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  • Open Access

Do endotracheal tubes prevent microaspiration?

  • 1,
  • 2 and
  • 3
Critical Care201014 (Suppl 1) :P229

https://doi.org/10.1186/cc8461

  • Published:

Keywords

  • Public Health
  • Clinical Study
  • Pneumonia
  • Clinical Significance
  • Emergency Medicine

Introduction

For decades it was assumed that cuffed endotracheal tubes prevented aspiration. However, currently used cuffed tubes do not prevent the development of post-intubation pulmonary complications caused by microaspiration [1, 2]. A new taper-shaped cuffed tube (TaperGuard (TG)) has recently been introduced. The aim of this study was to compare this tube with a traditional tube (Hi-Lo (HL)) in an aspiration pig model.

Methods

Fourteen pigs between 65 and 75 kg were studied. The pigs were randomly intubated with either TaperGuard (tapered cuff) or Hi-Lo (barrel cuff) tubes. The tube size was either 7.0 or 8.5 depending on weight. Cuff pressures were maintained between 24 and 27 cm water. After intubation, 0.3 ml/kg acidic blue dye (ph 2.5) was placed on top of the cuff. The animals were ventilated for 3 hours. The animals were then sacrificed and the tracheobronchial tree and lungs examined. Aspiration was characterized as follows: dye leak, ulceration/erosion, hemorrhagic pneumonia, bronchitis/bronchiolitis.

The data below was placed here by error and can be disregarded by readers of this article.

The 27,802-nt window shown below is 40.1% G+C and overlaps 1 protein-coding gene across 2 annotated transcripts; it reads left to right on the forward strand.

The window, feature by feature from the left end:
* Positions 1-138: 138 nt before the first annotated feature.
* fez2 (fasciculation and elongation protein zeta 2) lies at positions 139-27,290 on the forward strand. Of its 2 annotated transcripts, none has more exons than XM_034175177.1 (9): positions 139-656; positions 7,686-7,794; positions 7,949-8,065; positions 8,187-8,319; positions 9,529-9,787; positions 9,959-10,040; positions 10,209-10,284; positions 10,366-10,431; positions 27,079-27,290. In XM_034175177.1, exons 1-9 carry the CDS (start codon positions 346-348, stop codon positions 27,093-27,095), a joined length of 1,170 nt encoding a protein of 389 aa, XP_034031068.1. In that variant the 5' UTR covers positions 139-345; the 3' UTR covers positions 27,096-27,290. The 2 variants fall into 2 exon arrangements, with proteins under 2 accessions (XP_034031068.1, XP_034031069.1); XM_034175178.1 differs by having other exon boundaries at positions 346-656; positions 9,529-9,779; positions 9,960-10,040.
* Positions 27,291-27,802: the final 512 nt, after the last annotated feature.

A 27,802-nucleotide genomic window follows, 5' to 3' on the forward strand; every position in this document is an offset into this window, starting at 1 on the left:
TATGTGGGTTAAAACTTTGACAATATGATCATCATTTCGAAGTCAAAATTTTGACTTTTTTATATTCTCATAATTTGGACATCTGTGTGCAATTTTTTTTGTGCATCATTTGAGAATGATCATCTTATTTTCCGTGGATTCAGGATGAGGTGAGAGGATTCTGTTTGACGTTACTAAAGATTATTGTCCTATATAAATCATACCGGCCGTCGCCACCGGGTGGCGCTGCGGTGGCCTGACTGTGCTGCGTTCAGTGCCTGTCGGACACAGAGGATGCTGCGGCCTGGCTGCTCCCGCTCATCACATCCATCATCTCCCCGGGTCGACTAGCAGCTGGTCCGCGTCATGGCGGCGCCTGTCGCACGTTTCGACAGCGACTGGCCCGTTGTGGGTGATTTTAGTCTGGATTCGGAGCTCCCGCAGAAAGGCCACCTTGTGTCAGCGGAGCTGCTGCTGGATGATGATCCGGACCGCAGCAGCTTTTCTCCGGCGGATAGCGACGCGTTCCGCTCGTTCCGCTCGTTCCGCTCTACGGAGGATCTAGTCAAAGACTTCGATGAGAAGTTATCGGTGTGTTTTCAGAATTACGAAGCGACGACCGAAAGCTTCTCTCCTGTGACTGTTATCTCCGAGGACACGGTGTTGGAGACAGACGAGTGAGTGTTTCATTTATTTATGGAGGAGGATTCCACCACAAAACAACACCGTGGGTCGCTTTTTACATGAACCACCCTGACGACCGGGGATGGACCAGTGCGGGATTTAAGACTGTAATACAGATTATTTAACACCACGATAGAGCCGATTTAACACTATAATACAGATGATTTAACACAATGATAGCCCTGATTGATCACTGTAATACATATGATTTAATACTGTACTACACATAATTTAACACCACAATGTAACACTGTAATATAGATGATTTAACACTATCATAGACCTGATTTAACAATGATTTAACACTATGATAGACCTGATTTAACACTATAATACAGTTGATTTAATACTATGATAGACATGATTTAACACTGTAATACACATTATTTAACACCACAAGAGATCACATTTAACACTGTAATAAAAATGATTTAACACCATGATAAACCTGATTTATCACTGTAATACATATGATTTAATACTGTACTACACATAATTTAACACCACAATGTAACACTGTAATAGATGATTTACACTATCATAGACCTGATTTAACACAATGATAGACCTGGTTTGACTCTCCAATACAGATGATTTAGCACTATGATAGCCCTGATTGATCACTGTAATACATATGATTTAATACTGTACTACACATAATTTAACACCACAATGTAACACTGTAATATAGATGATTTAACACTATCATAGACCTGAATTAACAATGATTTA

Results

Of the 14 pigs, one had to be excluded due to accidental cuff deflation. Tube sizes were evenly distributed amongst the groups. Cuff pressures were equal: TG 23.7, HL 25.2 - P < 0.2. As seen in Table 1, the incidence of microaspiration was significantly less for TG in the Blue Dye and bronchitis groups.
Table 1

Incidence of microaspiration

 

Hi-Lo

TaperGuard

P value

Dye leak

7/7

1/6

0.005

Ulceration

5/7

1/6

0.07

Hemorrhagic pneumonia

5/7

1/6

0.07

Bronchitis

5/7

0/6

0.016

Conclusions

The TG provided significant microaspiration protection compared with the conventional tube in the dye and bronchitis categories. Although not statistically significant, the difference in the other two categories may be of clinical significance. Further clinical studies are necessary to confirm this point.

Authors’ Affiliations

(1)
University of Arizona, Tucson, AZ, USA
(2)
Covidien, Boulder, CO, USA
(3)
Pre-Clinical Research Services, Fort Collins, CO, USA

References

  1. Oikkonen M, Aromaa U: Leakage of fluid around low-pressure tracheal tube cuffs. Anaesthesia 1997, 52: 567-569. 10.1111/j.1365-2044.1997.149-az0153.xPubMedView ArticleGoogle Scholar
  2. Rawlinson E, Minchom A: Pulmonary aspiration. Anaesth Intensive Care Med 2007, 8: 365-367. 10.1016/j.mpaic.2007.07.013View ArticleGoogle Scholar

Copyright

© BioMed Central Ltd. 2010

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